Restart Nginx:

  1. sudo systemctl restart nginx

Check the status:

  1. sudo systemctl status nginx
● nginx.service - A high performance web server and a reverse proxy server Loaded: loaded (/lib/systemd/system/nginx.service; enabled; vendor preset: enabled) Active: active (running) since Mon 2018-07-09 20:27:23 UTC; 31s ago Docs: man:nginx(8) Process: 29951 ExecStop=/sbin/start-stop-daemon --quiet --stop --retry QUIT/5 --pidfile /run/nginx.pid (code=exited, status=0/SUCCESS) Process: 29963 ExecStart=/usr/sbin/nginx -g daemon on; master_process on; (code=exited, status=0/SUCCESS) Process: 29952 ExecStartPre=/usr/sbin/nginx -t -q -g daemon on; master_process on; (code=exited, status=0/SUCCESS) Main PID: 29967 (nginx)

With both servers restarted, you should be able to visit the domain using either HTTP or HTTPS. HTTP requests will be redirected automatically to HTTPS, and the Jenkins site will be served securely.

Step 3 — Testing the Configuration

Now that you have enabled encryption, you can test the configuration by resetting the administrative password. Let’s start by visiting the site via HTTP to verify that you can reach Jenkins and are redirected to HTTPS.

In your web browser, enter http://example.com, substituting your domain for example.com. After you press ENTER, the URL should start with https and the location bar should indicate that the connection is secure.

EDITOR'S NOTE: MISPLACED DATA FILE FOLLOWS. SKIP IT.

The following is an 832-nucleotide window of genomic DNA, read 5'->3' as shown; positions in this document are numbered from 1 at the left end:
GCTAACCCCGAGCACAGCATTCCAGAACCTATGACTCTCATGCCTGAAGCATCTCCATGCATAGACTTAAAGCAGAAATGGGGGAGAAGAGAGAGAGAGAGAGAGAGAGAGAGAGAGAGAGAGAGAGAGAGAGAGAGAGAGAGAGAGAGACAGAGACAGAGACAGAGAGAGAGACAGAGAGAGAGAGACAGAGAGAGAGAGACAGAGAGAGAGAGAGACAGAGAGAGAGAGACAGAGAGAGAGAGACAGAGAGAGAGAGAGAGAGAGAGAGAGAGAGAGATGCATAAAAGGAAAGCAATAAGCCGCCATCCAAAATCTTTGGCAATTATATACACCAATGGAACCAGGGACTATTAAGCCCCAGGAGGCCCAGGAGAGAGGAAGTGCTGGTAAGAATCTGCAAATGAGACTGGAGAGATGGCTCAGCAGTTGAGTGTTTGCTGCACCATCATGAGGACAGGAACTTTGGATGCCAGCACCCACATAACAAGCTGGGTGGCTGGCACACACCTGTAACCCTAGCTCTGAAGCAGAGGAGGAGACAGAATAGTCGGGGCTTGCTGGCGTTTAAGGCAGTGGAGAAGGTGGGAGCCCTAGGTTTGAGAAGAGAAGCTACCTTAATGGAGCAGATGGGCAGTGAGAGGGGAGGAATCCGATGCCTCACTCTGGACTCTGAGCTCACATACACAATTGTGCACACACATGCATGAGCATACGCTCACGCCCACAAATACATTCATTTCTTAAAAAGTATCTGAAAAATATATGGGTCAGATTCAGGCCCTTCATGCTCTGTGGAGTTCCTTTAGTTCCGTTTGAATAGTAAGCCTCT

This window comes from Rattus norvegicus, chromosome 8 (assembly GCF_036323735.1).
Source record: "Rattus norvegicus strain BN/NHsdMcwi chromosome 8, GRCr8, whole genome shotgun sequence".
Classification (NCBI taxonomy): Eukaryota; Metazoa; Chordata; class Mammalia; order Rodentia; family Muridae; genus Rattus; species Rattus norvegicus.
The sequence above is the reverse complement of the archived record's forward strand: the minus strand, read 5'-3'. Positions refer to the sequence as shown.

You can enter the administrative username you created in How To Install Jenkins on Ubuntu 18.04 in the User field, and the password that you selected in the Password field.

Once logged in, you can change the password to be sure it’s secure.

Click on your username in the upper-right-hand corner of the screen. On the main profile page, select Configure from the list on the left side of the page:

Navigate to Jenkins password page

This will take you to a new page, where you can enter and confirm a new password:

Jenkins create password page

Confirm the new password by clicking Save. You can now use the Jenkins web interface securely.


In this tutorial, you configured Nginx as a reverse proxy to Jenkins’ built-in web server to secure your credentials and other information transmitted via the web interface. Now that Jenkins is secure, you can learn how to set up a continuous integration pipeline to automatically test code changes. Other resources to consider if you are new to Jenkins are the Jenkins project’s “Creating your first Pipeline” tutorial or the library of community-contributed plugins.